Contrary to what some may believe, a tremendous amount of oil from the massive oil spill remains in marshes off the coast of Louisiana. Officials from Louisiana are upset about the cleanup efforts by BP and the federal government, and rightly so. In early January, state and parish officials took media representatives on a boat tour of Barataria Bay, pointing out areas where oil is collecting in marshes and protective boom is either absent or overwhelmed by the oil. Plaquemines Parish President Billy Nungesser calls it “the biggest cover-up in the history of America.” Nungesser was accompanied on the tour by Robert Barham, the secretary of Louisiana’s Department of Wildlife and Fisheries. The environmentally-delicate Louisiana coastline is still in big trouble and that’s a most serious matter.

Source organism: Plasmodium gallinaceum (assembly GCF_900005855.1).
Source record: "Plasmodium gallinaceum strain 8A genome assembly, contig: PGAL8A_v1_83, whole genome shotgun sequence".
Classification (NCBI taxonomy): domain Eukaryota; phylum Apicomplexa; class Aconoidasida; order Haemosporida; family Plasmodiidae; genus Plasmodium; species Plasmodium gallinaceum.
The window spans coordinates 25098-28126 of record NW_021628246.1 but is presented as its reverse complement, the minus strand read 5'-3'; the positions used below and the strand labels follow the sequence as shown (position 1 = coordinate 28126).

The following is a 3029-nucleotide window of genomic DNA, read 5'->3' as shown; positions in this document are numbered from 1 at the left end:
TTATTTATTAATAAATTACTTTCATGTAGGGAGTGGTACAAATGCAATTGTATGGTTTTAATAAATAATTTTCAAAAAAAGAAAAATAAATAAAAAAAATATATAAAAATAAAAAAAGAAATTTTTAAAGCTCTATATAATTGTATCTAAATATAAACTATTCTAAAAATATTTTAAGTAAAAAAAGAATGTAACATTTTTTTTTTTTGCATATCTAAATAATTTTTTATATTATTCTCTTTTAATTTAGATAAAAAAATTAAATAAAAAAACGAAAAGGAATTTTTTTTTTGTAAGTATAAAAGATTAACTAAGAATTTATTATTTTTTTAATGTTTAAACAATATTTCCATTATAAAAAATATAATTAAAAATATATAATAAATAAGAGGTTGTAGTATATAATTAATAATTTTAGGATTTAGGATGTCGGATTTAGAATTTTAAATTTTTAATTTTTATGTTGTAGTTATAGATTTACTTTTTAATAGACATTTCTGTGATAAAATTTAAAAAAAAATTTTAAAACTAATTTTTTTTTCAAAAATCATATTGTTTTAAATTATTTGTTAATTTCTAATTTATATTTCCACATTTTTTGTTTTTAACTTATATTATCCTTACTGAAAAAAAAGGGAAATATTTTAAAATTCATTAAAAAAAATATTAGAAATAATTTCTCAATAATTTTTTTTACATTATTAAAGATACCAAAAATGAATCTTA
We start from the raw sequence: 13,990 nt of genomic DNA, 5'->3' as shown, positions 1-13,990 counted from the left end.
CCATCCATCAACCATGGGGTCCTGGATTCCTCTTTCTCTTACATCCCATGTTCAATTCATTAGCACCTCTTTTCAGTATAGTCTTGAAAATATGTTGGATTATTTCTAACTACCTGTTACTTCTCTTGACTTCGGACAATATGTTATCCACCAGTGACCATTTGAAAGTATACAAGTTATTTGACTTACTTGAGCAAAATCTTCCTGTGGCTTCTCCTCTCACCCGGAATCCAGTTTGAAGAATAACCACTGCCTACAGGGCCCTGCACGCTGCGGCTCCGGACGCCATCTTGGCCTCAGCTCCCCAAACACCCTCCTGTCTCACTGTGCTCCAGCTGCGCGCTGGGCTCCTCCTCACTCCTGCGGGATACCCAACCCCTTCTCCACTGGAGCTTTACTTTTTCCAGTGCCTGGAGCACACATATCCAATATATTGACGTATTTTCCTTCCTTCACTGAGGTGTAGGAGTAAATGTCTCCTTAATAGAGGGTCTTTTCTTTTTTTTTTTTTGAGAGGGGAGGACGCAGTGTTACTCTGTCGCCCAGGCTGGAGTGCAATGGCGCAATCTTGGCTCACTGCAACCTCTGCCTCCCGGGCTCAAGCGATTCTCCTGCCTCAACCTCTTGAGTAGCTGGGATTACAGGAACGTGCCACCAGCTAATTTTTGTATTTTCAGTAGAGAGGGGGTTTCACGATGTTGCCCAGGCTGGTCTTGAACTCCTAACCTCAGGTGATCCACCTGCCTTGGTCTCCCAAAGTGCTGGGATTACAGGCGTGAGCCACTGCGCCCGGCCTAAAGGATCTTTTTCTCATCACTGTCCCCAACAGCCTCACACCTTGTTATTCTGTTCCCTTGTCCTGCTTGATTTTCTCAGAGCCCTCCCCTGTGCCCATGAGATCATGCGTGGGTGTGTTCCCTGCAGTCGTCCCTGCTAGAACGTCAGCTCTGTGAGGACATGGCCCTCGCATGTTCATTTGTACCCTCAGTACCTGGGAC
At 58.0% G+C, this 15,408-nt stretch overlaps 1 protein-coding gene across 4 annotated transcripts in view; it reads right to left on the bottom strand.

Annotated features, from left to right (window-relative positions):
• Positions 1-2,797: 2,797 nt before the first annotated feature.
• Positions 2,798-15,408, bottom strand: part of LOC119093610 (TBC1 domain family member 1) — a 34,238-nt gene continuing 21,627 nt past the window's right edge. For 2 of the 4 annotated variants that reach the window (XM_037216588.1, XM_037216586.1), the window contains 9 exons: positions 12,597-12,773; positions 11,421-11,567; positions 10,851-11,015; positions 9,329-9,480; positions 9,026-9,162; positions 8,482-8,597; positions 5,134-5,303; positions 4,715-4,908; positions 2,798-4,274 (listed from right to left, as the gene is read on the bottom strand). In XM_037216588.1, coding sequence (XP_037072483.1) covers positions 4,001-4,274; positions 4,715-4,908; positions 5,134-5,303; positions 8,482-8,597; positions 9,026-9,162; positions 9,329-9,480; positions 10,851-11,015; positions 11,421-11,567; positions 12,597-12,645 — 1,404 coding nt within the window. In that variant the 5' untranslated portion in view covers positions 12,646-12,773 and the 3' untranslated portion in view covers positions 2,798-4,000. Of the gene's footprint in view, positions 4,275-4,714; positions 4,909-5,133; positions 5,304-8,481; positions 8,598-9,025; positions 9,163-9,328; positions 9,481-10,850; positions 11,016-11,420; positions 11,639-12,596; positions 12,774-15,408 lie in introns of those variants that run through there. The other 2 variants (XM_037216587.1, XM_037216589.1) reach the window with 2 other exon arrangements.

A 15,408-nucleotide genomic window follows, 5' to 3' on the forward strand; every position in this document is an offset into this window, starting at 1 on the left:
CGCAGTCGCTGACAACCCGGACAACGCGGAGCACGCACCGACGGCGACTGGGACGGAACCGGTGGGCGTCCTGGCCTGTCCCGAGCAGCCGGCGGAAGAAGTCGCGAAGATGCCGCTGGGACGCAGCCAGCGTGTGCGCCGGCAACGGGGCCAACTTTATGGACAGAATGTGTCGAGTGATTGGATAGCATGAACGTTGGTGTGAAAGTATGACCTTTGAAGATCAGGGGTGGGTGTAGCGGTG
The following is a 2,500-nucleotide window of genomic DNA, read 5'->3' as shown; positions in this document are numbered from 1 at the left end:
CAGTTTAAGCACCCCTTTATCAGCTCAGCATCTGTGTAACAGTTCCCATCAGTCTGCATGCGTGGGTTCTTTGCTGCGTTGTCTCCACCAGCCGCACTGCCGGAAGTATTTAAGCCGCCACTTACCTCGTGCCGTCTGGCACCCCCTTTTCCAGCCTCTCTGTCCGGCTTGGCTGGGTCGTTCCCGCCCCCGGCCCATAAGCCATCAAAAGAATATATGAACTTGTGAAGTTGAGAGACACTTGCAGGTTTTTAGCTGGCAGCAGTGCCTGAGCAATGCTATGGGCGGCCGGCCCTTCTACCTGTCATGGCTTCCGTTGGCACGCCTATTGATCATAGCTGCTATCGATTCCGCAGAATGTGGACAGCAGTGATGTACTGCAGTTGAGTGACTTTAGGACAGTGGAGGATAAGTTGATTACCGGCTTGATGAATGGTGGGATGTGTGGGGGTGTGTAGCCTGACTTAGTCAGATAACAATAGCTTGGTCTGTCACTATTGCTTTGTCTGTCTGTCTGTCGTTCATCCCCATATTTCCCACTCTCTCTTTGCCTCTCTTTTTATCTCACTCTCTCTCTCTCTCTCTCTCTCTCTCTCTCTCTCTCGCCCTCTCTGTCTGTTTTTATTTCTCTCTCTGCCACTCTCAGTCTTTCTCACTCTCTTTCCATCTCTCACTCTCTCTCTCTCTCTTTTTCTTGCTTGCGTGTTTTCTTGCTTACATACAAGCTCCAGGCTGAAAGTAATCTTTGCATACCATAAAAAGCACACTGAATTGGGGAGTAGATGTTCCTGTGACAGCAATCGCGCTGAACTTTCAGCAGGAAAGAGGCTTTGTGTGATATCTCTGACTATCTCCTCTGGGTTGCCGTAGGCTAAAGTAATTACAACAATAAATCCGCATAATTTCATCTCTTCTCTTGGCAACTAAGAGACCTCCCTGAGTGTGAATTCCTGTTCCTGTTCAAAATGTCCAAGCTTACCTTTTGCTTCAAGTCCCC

The oil presents a number of environmental concerns. Among them is the damage done to the delicate reeds and grasses that grow in Louisiana’s coastal estuaries. The marshes serve as nurseries for a variety of microscopic sea life — the bottom of the food chain that replenishes the abundant Gulf fisheries. Also, the killing of marsh grasses contributes to a long-standing erosion of Louisiana’s coast and barrier islands, the state’s first line of protection against hurricanes.
Source: Associated Press
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